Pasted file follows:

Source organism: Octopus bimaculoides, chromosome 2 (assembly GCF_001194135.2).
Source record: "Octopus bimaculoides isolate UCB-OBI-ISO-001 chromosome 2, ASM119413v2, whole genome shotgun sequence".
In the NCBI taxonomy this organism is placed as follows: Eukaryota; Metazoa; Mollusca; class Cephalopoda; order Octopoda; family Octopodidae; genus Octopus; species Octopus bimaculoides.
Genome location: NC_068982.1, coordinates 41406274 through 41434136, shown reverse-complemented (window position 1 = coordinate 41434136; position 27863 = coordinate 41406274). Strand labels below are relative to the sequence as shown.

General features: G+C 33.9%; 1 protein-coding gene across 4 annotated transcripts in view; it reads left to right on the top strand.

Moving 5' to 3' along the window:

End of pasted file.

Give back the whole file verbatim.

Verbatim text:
Source organism: Octopus bimaculoides, chromosome 2 (assembly GCF_001194135.2).
Source record: "Octopus bimaculoides isolate UCB-OBI-ISO-001 chromosome 2, ASM119413v2, whole genome shotgun sequence".
In the NCBI taxonomy this organism is placed as follows: Eukaryota; Metazoa; Mollusca; class Cephalopoda; order Octopoda; family Octopodidae; genus Octopus; species Octopus bimaculoides.
Genome location: NC_068982.1, coordinates 41406274 through 41434136, shown reverse-complemented (window position 1 = coordinate 41434136; position 27863 = coordinate 41406274). Strand labels below are relative to the sequence as shown.

General features: G+C 33.9%; 1 protein-coding gene across 4 annotated transcripts in view; it reads left to right on the top strand.

Moving 5' to 3' along the window: